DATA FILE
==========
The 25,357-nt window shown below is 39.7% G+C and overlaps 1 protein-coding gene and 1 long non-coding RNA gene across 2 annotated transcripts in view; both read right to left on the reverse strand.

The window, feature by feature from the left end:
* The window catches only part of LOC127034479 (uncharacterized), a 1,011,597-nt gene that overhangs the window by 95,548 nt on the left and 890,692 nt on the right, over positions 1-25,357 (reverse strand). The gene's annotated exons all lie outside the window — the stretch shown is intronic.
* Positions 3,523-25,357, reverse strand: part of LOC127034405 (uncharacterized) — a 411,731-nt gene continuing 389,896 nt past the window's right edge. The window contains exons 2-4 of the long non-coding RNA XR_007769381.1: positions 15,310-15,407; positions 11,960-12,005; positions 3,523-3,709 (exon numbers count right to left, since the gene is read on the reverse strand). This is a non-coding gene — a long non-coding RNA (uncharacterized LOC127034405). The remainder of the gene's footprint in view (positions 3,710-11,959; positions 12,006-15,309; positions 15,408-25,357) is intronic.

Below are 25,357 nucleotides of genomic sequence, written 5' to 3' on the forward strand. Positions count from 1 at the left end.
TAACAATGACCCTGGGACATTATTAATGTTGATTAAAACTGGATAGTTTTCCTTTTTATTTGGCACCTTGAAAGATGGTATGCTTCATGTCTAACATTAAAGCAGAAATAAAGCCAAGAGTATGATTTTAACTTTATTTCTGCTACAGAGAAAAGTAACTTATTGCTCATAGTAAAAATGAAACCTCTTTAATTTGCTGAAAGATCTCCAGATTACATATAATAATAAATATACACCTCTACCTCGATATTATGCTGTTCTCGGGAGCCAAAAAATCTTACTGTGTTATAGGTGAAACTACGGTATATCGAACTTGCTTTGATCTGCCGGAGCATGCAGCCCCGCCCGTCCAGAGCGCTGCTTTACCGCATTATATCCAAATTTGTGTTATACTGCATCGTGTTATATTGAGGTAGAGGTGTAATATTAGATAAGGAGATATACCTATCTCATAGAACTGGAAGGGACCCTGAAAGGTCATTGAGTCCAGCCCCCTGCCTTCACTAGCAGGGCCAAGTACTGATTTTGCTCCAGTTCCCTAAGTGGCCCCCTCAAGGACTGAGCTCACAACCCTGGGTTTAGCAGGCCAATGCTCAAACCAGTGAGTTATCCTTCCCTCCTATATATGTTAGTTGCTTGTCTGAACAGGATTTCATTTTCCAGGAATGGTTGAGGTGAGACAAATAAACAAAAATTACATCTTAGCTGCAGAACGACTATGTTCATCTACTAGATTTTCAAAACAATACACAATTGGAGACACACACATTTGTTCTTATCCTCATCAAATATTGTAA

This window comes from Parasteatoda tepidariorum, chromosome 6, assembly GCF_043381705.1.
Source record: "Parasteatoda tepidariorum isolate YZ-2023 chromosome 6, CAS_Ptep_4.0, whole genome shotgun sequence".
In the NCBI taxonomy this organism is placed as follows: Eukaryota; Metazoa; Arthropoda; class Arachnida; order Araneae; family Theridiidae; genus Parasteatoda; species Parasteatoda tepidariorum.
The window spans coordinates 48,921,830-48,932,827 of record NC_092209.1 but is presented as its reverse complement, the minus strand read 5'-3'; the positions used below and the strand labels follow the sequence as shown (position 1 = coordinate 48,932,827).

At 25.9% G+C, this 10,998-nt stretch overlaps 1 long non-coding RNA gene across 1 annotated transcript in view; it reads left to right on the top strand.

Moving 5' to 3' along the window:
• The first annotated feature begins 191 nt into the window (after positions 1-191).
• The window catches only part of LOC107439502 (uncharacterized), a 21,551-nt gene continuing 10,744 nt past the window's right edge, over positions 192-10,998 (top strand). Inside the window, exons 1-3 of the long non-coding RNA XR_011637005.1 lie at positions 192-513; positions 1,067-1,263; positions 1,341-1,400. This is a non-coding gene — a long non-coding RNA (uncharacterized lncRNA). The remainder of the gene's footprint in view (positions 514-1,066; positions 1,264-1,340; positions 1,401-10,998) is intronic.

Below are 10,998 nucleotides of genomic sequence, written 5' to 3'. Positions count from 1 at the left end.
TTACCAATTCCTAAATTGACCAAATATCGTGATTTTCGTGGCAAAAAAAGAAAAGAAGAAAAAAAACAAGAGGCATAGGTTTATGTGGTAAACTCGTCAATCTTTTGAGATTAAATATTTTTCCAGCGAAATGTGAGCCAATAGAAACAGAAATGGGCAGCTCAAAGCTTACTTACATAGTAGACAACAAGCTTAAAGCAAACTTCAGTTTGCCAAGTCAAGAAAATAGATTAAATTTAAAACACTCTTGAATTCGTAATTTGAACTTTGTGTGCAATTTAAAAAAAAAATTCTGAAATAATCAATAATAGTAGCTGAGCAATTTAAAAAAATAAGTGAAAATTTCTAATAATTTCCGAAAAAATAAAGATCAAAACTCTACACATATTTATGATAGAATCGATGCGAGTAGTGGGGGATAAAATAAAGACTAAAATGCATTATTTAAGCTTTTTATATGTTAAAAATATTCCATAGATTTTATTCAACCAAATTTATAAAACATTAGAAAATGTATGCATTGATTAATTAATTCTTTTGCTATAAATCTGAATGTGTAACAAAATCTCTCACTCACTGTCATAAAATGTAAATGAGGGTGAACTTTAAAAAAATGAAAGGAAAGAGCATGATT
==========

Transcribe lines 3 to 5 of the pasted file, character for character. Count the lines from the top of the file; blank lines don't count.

* The window catches only part of LOC127034479 (uncharacterized), a 1,011,597-nt gene that overhangs the window by 95,548 nt on the left and 890,692 nt on the right, over positions 1-25,357 (reverse strand). The gene's annotated exons all lie outside the window — the stretch shown is intronic.
* Positions 3,523-25,357, reverse strand: part of LOC127034405 (uncharacterized) — a 411,731-nt gene continuing 389,896 nt past the window's right edge. The window contains exons 2-4 of the long non-coding RNA XR_007769381.1: positions 15,310-15,407; positions 11,960-12,005; positions 3,523-3,709 (exon numbers count right to left, since the gene is read on the reverse strand). This is a non-coding gene — a long non-coding RNA (uncharacterized LOC127034405). The remainder of the gene's footprint in view (positions 3,710-11,959; positions 12,006-15,309; positions 15,408-25,357) is intronic.

Below are 25,357 nucleotides of genomic sequence, written 5' to 3' on the forward strand. Positions count from 1 at the left end.